P1C.4 Frequency distribution of daily ITCZ patterns over the Western/Central Pacific

Tuesday, 29 April 2008
Palms ABCD (Wyndham Orlando Resort)
Baode Chen, Shanghai Typhoon Institute/CMA, Shanghai, China; and B. Chen, X. Lin, and J. Bacmeister

Using multi-year satellite measurements of daily precipitation, the transient structure of the inter-tropical convergence zone (ITCZ) over the western-central Pacific is described by not only its time averages, but also its occurrence frequency and duration. Six distinct spatial patterns, namely, the North ITCZ, the South ITCZ, the Equator ITCZ, the Double ITCZ, the Full ITCZ and the Weak ITCZ, are identified based on the area percentage coverage of deep convection over different latitudinal bands on and off the equator. The relationship between these daily ITCZ patterns and SSTs, as well as near-surface winds, is also examined.

The most frequent ITCZ types are the North and South ITCZs, which mostly appear in their own summers. Closely associating with the annual latitudinal migration of SSTs, these ITCZ patterns indicate an evident seasonal cycle in month-by-month variations of occurrence frequencies. Another major type is the Weak ITCZ, which occurs remarkably frequently and the daily SST shows overall weak negative anomalies and a minimum along the equator. Compared with the three major ITCZ types, the other three ITCZ patterns occur more sporadically. Among those three less frequent ITCZ patterns, the Double ITCZ exhibits certain regularity; its occurrence becomes more frequent during the boreal fall and winter and less frequent during the boreal spring and summer. In contrast with the three major ITCZ types, quite large daily SST anomalies (more than ±0.5oC) are corresponding to the Equator, Double and Full ITCZs indicating a strong interconnection between day-by-day SST anomalies and these ITCZ patterns that have lower frequencies of occurrence. Composite surface wind vector indicates that the precipitation maxima appear to be coinciding with the local surface wind convergence centers and with surface wind speed minima. However, from surface wind convergence there is no distinct pattern found to bear any resemblance to any defined precipitation pattern suggesting that little relationship between low-level convergence and precipitation can be discerned from daily data.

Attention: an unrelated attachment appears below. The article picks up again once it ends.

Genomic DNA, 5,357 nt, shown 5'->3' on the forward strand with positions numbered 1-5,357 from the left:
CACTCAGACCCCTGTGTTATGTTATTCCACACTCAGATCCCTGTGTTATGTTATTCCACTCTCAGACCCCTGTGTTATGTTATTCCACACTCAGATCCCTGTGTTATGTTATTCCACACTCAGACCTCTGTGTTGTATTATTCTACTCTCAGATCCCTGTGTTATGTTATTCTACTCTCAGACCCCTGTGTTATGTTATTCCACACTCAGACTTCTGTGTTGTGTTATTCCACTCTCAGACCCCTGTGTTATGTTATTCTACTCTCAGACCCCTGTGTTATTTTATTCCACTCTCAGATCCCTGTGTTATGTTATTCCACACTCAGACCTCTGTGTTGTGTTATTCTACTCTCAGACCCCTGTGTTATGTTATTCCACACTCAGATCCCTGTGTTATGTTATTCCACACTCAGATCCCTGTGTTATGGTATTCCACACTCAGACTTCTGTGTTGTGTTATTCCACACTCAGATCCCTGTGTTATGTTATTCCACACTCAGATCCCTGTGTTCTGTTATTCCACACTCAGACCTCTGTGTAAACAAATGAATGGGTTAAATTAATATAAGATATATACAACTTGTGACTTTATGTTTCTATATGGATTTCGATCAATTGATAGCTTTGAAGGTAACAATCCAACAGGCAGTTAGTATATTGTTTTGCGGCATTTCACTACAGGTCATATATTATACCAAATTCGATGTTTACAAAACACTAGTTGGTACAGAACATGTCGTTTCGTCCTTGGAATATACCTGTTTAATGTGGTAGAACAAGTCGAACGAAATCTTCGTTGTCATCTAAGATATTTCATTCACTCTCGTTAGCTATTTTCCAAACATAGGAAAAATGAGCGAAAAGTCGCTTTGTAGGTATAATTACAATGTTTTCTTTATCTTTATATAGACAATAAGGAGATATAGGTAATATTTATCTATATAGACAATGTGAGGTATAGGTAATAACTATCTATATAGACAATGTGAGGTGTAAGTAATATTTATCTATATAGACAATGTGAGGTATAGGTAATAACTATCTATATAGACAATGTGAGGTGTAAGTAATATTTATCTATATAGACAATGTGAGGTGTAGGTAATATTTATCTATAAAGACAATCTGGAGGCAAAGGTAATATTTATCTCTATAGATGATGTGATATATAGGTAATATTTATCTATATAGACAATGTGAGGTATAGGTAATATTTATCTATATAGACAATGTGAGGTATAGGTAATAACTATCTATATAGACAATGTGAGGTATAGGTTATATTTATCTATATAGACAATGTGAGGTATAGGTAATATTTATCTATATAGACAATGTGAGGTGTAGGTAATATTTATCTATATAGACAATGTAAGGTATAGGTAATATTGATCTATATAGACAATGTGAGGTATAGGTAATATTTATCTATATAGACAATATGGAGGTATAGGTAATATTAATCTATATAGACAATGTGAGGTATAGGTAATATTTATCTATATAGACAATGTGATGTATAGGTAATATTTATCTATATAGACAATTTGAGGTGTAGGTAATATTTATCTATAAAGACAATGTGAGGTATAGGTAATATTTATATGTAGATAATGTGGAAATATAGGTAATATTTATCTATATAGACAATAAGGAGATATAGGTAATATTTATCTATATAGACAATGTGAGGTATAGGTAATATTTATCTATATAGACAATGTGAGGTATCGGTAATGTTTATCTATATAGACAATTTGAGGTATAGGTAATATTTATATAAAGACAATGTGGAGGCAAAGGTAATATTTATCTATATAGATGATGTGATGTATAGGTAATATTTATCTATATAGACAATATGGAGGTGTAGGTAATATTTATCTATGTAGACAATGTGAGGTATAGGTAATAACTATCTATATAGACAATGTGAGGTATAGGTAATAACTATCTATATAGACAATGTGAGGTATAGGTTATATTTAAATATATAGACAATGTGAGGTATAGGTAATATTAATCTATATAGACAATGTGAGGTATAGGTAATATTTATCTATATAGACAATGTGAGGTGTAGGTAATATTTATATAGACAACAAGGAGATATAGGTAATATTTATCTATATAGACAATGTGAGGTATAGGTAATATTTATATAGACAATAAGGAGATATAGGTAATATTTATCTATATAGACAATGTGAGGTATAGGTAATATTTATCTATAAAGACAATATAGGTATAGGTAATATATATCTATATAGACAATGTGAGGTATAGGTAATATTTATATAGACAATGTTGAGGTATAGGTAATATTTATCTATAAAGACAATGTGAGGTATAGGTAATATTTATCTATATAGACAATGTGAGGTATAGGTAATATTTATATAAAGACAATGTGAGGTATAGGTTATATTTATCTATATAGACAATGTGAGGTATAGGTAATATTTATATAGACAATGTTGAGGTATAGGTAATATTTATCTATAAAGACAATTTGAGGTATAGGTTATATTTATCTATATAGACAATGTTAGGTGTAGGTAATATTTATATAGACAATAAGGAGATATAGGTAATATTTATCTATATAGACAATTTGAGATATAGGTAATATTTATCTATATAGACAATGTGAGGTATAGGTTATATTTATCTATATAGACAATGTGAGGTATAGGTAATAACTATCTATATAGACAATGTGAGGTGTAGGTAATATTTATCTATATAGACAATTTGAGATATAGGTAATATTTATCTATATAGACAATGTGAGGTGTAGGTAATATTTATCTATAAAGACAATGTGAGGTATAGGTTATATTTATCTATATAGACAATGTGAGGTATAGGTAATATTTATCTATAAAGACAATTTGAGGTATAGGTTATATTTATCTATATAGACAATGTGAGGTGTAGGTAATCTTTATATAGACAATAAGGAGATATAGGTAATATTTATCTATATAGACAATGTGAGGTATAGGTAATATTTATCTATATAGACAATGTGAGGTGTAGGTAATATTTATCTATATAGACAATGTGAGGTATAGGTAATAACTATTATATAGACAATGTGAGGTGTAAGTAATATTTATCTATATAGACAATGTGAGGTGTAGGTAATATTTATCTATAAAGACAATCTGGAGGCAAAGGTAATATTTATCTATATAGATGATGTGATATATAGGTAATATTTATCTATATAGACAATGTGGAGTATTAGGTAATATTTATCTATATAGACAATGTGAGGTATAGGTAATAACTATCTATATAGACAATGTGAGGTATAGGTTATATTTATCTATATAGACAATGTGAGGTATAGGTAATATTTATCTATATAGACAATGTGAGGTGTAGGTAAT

As an application of the approach proposed, the simulation from a current version of the National Aeronautics and Space Administration (NASA) Goddard Earth Observing System (GEOS) general circulation model (GCM) has been evaluated. The results indicate that the GEOS GCM has a great capability to simulate the correct ITCZ spatial patterns but not their occurrence frequencies, especially for those patterns with fewer occurrences. The problems may lead to large biases in their simulation of seasonal and monthly means.

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